It's really clear to me. This is what we need to be talking about!

© MBM

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Original Post
quote:
Originally posted by ddouble:

Why do we insist on raising hip-hop to a status higher than simple entertainment?


Uh, because it defines the culture of our youth. Because it reinforces anti-social and counter-productive behaviors that negatively impact a generation (or more) of our young people. Because it is an artificial tool of our enslavement. Because it's not just "simple entertainment".

Take your pick. 15
I'm having a hard time with your equation:

Hip-Hop = African American youth culture

I think we agree that hip-hop is an over-emphasized part of our youth culture.

I also know we have not hashed this issue out:

One of the worst things you can do in hip hop is not Keep it Real, i.e. be fake. There is also the notion of street credibility, again a reference to being authentic.

Many non-African American folk think they are getting a peek into African America via hip-hop. Consequently, they buy the artists they are told by major companies are "keeping it real" (most authentic & believable).

Our youth show big corporations the trends and corporations rush to ride the wave while a style is in. Why not change the minds of the youth, (tastemakers) as they influence what is marketed to the masses. If the youth declare gangster rap fake, then the street credibility of those artists is gone. No amount of marketing can counter an artist or style being considered played or wack.

Wack = No Record Sales
quote:
Originally posted by ddouble:

One of the worst things you can do in hip hop is not Keep it Real, i.e. be fake. There is also the notion of street credibility, again a reference to being authentic.


It is the supreme irony that hard core rap is anything BUT real that makes this whole notion (keepin' it real) so hilarious. It may have started out as a real reflection of the frustrations of some of our youth, BUT corporate America throwing just about ALL of its money behind this (at the time) small aspect of the culture is what spawned the current over-saturation and over dramatization around the stuff.

quote:
Our youth show big corporations the trends and corporations rush to ride the wave while a style is in.


I believe it is much more that our youth create the trends that corporate America rushes in to exploit. In doing so - our culture and artists get pimped - white folks get rich - and those running the business push the business in whatever direction they think will make them the most money. To be clear - this has much less to do with where artists are organically evolving and almost everything to do with what some white guys in a conference room think will sell to their primary consumers - which you should remember are white kids in suburbia.

The BUSINESS of rap is not about sharing a music and a culture with the world, it's about white companies delivering what their white consumers want. That's it!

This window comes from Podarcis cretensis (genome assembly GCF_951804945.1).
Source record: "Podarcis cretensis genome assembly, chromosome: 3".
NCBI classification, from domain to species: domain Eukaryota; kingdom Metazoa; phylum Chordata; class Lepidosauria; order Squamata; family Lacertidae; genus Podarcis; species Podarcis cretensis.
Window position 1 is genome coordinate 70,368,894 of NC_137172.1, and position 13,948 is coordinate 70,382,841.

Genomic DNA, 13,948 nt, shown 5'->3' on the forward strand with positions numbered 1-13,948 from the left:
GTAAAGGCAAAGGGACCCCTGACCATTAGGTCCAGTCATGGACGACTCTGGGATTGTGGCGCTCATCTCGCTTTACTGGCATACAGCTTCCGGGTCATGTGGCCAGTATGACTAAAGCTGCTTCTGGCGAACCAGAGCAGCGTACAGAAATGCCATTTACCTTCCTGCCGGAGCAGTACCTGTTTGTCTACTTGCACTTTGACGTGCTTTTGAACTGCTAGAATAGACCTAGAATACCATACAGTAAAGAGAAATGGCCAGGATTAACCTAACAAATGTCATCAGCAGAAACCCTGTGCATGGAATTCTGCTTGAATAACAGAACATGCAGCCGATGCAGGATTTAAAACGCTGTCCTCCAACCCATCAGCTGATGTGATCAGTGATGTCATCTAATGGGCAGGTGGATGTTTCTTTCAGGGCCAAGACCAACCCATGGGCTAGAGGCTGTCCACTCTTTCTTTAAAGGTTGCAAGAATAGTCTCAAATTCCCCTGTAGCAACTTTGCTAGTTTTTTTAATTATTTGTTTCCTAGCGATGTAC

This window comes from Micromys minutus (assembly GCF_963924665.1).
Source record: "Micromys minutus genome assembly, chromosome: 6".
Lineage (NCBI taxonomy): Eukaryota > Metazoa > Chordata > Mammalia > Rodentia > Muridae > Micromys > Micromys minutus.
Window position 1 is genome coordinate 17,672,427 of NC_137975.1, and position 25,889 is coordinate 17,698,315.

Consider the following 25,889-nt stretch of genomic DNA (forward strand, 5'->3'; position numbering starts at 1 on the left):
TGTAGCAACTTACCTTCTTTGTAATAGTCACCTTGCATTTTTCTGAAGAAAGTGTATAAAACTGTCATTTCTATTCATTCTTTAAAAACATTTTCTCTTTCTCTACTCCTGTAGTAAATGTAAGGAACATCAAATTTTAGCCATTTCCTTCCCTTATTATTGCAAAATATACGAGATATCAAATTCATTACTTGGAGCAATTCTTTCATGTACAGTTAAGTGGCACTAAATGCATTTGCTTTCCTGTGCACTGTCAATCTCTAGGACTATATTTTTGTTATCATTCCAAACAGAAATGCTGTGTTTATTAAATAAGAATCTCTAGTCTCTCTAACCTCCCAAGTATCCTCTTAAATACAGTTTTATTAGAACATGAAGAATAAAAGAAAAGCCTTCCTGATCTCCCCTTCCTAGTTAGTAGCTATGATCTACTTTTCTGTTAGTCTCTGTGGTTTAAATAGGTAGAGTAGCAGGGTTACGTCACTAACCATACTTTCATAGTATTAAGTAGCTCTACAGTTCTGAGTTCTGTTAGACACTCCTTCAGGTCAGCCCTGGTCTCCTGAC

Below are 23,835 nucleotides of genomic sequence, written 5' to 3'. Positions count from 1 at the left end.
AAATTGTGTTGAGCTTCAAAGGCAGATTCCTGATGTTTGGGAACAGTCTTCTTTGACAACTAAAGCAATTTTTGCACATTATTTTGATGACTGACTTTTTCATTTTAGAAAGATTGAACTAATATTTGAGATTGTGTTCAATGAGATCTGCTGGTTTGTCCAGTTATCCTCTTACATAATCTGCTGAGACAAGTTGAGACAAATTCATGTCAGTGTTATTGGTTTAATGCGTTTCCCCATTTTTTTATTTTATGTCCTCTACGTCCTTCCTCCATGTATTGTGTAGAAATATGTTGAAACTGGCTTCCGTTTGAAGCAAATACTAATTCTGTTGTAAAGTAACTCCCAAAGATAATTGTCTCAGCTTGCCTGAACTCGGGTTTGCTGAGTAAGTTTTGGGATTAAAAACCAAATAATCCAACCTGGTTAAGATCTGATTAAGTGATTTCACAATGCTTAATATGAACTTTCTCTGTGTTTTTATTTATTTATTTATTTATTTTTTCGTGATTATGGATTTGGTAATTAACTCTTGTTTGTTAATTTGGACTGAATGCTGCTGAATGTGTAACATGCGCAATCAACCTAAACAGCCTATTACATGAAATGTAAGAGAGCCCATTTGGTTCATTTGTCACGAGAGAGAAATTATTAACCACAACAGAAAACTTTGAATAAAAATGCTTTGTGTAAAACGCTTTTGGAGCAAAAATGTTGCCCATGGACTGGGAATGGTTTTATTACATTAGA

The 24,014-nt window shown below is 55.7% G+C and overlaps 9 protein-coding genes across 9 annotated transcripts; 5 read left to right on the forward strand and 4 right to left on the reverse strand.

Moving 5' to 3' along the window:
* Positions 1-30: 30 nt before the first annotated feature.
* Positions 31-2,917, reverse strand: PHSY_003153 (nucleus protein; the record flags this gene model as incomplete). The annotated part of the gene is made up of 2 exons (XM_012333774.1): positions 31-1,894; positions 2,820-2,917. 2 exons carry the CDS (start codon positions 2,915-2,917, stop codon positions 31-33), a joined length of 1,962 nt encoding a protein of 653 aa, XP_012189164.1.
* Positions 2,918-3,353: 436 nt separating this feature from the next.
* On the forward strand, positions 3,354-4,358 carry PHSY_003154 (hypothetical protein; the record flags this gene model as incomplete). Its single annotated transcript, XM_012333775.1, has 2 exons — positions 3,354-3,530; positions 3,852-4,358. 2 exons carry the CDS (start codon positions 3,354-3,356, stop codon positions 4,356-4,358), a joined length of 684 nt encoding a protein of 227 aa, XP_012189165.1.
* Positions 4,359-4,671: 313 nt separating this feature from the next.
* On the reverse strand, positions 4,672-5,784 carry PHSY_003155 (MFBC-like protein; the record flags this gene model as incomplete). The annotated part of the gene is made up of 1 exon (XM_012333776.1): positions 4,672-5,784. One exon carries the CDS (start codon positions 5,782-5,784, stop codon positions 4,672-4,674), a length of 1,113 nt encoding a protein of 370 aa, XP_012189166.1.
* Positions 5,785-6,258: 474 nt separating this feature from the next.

quote:
Why not change the minds of the youth, (tastemakers) as they influence what is marketed to the masses. If the youth declare gangster rap fake, then the street credibility of those artists is gone. No amount of marketing can counter an artist or style being considered played or wack.


If in 1980 I told you that I could turn rap music from a fun and playful genre about being the flyer DJ etc. into a genre that glorified violence, murder, drug use, criminal behavior, illicit sex, etc., etc., etc. - just about everything that could harm our community - you'd tell me that no amount of money could do that.

That's what happened my brother.
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fro gangsta rap music i.e. pimp mentality where prison type thugs define women as hoes, bitches and the "c" word, is a result of youth abandonment. Never before in the history of African American culture...where black children have been left to fend for themselves...to educate themselves.... to raise themselves.... [African Americans have always been the PARENTS to all children in this country.. they were the original caretakers of American children, including white folks kids...especially white folks kids].. until of course the white prison system discovered it can make more money off our children [than it did in slavery]... and make them the updated minstrel version of black entertainment. Fortunately for me... I come from good music...the old school...where men sing love to women in a lovely courtship of affection and beauty... good music that you can DANCE to....as a couple...as a group! Folks say about rap-I don't listen to the words...I listen to the beat...but look at the consequences of that! So I say to all brothas here....now is the time to show the younger generation of brothas what true manhood is in terms of respecting black women. And as always it starts with a song.... fro
All "gangster" rap music isn't bad or denigrating... sck

From "Somehow, Some Way" - Jay-Z, Beanie Sigel, Scarface:

Whether we dribble out this motherfucker
Rap metaphors and riddle out this motherfucker
Work second floors, hospital out this motherfucker
Some how we gotta get up out this motherfucker
Some day the cops will kill a motherfucker
I don't always want to be this drug dealing
Motherfucker damn
Wish I could take us all on this magic carpet ride
Through the sky I
Use to play the hall up fifth floor me and my boys we
All poor getting high I
seen the worst of the worst I deserve every blessing